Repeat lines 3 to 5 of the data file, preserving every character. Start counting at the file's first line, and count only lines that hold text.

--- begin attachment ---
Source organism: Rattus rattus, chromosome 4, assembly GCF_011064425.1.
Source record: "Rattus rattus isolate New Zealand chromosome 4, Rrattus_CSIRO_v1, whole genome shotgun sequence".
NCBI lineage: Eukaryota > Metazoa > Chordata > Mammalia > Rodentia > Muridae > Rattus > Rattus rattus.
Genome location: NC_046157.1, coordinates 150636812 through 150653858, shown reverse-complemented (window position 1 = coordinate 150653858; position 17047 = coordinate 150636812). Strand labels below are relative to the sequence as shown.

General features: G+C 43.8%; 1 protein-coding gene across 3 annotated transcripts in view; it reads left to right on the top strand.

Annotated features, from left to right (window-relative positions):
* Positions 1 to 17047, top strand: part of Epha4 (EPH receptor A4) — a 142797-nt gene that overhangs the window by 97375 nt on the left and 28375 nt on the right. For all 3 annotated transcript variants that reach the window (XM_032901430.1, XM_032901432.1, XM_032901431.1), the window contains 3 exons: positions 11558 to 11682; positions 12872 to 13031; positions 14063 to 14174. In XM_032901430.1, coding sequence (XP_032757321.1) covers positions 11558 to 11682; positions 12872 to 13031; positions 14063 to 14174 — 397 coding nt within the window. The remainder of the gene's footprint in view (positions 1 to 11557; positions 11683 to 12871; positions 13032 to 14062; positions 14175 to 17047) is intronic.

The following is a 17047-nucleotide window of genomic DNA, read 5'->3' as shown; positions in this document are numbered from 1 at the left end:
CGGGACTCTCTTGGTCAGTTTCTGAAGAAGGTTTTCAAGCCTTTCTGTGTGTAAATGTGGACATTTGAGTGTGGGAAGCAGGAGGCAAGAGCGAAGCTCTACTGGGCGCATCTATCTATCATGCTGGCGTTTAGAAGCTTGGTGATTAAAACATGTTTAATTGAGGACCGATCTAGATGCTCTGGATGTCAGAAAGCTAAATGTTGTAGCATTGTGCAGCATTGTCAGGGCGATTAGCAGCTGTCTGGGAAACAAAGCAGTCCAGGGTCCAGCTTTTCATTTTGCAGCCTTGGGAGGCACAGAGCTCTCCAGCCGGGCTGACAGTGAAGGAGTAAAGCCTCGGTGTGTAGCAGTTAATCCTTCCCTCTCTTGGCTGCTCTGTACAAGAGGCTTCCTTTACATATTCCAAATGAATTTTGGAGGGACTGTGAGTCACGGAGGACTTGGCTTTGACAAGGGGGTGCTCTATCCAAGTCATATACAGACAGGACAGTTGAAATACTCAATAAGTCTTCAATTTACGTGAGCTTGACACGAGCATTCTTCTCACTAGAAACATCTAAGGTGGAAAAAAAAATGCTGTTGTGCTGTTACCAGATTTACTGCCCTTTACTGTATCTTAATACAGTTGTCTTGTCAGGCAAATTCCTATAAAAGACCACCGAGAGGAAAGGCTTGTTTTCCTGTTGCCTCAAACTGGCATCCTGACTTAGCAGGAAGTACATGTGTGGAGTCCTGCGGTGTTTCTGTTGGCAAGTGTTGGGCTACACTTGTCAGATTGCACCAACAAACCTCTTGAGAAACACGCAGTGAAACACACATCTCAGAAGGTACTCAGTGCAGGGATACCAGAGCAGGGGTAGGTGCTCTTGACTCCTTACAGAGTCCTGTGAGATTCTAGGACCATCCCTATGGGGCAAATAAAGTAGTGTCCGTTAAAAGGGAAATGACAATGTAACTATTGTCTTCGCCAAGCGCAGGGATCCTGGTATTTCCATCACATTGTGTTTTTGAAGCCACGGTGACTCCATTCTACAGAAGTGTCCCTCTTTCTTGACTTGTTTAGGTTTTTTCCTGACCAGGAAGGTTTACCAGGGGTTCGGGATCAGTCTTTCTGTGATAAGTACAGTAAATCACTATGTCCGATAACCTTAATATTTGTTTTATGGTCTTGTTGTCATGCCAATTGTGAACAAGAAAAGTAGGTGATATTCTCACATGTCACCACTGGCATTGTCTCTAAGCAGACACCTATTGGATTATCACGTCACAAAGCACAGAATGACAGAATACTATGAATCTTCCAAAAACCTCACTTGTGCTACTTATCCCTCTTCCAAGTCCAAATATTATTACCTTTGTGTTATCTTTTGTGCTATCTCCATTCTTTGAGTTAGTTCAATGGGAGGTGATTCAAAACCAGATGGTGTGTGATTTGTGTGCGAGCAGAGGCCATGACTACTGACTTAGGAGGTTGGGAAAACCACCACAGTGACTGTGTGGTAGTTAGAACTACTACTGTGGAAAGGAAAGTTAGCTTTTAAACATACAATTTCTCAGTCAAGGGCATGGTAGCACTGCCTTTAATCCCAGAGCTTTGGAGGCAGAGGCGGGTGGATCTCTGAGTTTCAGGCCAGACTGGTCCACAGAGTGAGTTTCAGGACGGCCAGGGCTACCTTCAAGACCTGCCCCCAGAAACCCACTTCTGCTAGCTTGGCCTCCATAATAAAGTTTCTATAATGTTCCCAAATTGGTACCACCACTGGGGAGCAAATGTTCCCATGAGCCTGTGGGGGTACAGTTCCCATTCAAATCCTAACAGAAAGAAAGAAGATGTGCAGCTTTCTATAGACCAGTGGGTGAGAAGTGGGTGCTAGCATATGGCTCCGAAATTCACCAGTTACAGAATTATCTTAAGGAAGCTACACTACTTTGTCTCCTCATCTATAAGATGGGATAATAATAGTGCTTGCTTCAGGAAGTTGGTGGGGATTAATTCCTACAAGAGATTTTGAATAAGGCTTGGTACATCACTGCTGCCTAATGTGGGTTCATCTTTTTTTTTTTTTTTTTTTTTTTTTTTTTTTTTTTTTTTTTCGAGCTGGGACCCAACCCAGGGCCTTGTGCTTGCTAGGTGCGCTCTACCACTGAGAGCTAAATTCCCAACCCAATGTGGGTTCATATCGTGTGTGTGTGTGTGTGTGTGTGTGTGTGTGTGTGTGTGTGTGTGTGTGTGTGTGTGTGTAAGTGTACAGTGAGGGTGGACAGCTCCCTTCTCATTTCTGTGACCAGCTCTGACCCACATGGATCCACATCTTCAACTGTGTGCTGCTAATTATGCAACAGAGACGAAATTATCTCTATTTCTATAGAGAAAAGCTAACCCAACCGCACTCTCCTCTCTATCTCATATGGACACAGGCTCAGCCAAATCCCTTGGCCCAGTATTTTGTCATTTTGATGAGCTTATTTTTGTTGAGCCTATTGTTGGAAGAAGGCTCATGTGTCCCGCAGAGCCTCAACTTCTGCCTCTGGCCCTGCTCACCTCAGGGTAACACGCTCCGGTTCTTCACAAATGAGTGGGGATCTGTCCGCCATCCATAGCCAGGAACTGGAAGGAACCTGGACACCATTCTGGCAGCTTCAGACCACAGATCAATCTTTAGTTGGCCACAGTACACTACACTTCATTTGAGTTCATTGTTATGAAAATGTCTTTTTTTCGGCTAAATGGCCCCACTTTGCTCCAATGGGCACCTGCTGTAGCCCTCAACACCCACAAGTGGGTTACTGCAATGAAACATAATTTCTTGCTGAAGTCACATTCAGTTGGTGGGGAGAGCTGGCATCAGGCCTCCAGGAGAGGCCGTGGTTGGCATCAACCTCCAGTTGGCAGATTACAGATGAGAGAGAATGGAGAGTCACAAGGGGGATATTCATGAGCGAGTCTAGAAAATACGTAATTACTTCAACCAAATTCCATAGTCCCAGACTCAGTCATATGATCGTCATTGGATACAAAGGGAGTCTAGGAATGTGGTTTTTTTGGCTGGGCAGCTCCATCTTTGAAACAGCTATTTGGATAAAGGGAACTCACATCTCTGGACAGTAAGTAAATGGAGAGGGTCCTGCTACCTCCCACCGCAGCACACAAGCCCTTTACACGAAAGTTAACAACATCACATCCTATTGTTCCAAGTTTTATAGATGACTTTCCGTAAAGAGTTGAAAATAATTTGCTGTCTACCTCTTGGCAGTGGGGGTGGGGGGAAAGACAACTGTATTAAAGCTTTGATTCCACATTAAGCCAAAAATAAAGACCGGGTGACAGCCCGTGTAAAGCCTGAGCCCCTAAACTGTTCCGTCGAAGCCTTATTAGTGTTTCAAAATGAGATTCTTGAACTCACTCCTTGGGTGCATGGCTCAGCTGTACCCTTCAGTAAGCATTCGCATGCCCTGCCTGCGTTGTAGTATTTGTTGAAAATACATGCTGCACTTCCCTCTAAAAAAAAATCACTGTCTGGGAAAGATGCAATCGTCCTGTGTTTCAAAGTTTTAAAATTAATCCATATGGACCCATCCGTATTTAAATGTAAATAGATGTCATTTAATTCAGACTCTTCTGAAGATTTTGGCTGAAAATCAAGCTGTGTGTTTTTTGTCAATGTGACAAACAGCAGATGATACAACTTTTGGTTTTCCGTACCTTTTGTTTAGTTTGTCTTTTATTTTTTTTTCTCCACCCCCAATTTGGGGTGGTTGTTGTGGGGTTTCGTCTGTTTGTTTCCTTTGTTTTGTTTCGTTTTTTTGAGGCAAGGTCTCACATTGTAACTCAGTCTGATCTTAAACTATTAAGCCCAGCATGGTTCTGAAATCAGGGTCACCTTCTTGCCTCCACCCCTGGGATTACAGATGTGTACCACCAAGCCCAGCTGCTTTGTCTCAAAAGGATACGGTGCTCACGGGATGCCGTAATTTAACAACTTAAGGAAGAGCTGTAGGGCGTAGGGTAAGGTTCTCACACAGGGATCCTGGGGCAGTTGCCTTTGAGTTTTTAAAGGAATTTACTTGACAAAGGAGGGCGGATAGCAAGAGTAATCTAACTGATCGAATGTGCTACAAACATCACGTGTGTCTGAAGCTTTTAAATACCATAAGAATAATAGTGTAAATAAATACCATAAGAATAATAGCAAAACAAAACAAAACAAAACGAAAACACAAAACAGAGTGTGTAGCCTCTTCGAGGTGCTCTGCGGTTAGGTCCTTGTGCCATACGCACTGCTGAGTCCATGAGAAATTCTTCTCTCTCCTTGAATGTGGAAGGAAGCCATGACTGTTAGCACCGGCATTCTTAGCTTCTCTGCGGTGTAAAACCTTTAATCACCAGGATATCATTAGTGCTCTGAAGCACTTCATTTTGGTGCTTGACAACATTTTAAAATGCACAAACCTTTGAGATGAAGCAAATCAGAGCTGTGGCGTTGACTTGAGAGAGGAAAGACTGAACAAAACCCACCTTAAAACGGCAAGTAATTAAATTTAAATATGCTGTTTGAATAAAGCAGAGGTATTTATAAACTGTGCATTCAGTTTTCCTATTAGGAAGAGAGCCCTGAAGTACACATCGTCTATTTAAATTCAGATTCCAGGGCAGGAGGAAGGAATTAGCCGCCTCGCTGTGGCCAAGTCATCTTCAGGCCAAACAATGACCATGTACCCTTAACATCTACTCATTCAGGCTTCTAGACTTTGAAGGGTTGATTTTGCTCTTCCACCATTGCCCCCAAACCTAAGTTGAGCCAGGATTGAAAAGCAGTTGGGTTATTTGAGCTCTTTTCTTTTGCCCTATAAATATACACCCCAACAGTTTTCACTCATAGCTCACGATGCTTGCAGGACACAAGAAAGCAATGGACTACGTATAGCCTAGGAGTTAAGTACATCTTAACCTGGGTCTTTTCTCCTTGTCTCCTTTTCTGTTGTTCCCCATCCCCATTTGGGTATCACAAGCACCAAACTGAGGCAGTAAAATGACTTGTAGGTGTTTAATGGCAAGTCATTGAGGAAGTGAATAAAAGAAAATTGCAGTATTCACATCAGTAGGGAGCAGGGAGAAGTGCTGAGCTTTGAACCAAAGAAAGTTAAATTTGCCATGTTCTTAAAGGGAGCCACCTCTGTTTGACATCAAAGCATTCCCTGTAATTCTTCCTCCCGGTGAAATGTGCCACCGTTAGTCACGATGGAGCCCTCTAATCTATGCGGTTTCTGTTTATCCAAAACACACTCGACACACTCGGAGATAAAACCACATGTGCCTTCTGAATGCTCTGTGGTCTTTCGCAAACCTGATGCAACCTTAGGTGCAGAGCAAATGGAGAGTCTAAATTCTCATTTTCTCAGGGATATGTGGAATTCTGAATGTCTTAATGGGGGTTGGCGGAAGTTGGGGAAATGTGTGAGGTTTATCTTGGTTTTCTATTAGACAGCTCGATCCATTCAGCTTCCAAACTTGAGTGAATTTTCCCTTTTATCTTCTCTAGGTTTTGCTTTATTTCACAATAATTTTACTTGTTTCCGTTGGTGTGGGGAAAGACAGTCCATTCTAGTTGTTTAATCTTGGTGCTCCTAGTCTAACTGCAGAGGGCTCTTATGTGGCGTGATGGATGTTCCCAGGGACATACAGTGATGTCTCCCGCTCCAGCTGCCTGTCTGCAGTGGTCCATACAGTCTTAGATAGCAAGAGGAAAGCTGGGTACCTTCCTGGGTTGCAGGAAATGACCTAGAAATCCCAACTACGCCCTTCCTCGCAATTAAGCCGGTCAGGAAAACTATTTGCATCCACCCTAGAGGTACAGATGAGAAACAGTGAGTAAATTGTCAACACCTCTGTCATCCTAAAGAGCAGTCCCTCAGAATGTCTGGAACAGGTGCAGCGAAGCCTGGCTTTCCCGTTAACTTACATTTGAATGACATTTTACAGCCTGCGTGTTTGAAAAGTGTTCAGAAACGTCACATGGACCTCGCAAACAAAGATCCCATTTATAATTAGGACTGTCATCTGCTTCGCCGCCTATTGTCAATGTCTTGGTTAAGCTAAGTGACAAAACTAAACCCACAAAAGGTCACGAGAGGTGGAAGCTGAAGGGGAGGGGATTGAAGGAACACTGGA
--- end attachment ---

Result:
NCBI lineage: Eukaryota > Metazoa > Chordata > Mammalia > Rodentia > Muridae > Rattus > Rattus rattus.
Genome location: NC_046157.1, coordinates 150636812 through 150653858, shown reverse-complemented (window position 1 = coordinate 150653858; position 17047 = coordinate 150636812). Strand labels below are relative to the sequence as shown.

General features: G+C 43.8%; 1 protein-coding gene across 3 annotated transcripts in view; it reads left to right on the top strand.